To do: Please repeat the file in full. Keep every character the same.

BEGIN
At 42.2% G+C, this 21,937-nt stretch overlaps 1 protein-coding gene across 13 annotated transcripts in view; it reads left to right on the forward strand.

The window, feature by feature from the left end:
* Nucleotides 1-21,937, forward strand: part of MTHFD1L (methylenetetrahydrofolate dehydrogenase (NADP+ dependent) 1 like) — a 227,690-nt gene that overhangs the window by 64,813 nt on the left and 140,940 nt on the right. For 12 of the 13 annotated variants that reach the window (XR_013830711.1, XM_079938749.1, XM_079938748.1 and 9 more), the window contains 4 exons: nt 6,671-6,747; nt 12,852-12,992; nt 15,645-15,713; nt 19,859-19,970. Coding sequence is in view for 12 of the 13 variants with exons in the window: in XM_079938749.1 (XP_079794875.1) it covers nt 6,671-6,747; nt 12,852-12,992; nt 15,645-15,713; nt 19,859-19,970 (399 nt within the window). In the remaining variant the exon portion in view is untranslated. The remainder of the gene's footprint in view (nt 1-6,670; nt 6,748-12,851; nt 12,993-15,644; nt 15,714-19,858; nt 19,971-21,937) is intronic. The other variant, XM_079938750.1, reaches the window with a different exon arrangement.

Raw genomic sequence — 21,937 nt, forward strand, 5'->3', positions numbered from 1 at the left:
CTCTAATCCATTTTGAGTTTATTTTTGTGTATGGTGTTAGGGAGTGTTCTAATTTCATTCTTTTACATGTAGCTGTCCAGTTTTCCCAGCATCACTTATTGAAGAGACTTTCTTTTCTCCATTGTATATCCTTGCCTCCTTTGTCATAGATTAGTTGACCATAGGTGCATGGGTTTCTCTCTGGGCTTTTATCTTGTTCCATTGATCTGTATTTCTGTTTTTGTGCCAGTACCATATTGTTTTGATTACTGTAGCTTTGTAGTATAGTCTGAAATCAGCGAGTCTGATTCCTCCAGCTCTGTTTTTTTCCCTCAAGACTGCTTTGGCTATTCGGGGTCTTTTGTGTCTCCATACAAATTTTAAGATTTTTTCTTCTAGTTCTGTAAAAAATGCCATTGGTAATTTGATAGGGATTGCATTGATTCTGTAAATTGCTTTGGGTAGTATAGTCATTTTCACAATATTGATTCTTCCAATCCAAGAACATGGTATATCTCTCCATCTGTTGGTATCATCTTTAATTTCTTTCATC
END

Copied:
At 42.2% G+C, this 21,937-nt stretch overlaps 1 protein-coding gene across 13 annotated transcripts in view; it reads left to right on the forward strand.

The window, feature by feature from the left end:
* Nucleotides 1-21,937, forward strand: part of MTHFD1L (methylenetetrahydrofolate dehydrogenase (NADP+ dependent) 1 like) — a 227,690-nt gene that overhangs the window by 64,813 nt on the left and 140,940 nt on the right. For 12 of the 13 annotated variants that reach the window (XR_013830711.1, XM_079938749.1, XM_079938748.1 and 9 more), the window contains 4 exons: nt 6,671-6,747; nt 12,852-12,992; nt 15,645-15,713; nt 19,859-19,970. Coding sequence is in view for 12 of the 13 variants with exons in the window: in XM_079938749.1 (XP_079794875.1) it covers nt 6,671-6,747; nt 12,852-12,992; nt 15,645-15,713; nt 19,859-19,970 (399 nt within the window). In the remaining variant the exon portion in view is untranslated. The remainder of the gene's footprint in view (nt 1-6,670; nt 6,748-12,851; nt 12,993-15,644; nt 15,714-19,858; nt 19,971-21,937) is intronic. The other variant, XM_079938750.1, reaches the window with a different exon arrangement.

Raw genomic sequence — 21,937 nt, forward strand, 5'->3', positions numbered from 1 at the left:
CTCTAATCCATTTTGAGTTTATTTTTGTGTATGGTGTTAGGGAGTGTTCTAATTTCATTCTTTTACATGTAGCTGTCCAGTTTTCCCAGCATCACTTATTGAAGAGACTTTCTTTTCTCCATTGTATATCCTTGCCTCCTTTGTCATAGATTAGTTGACCATAGGTGCATGGGTTTCTCTCTGGGCTTTTATCTTGTTCCATTGATCTGTATTTCTGTTTTTGTGCCAGTACCATATTGTTTTGATTACTGTAGCTTTGTAGTATAGTCTGAAATCAGCGAGTCTGATTCCTCCAGCTCTGTTTTTTTCCCTCAAGACTGCTTTGGCTATTCGGGGTCTTTTGTGTCTCCATACAAATTTTAAGATTTTTTCTTCTAGTTCTGTAAAAAATGCCATTGGTAATTTGATAGGGATTGCATTGATTCTGTAAATTGCTTTGGGTAGTATAGTCATTTTCACAATATTGATTCTTCCAATCCAAGAACATGGTATATCTCTCCATCTGTTGGTATCATCTTTAATTTCTTTCATC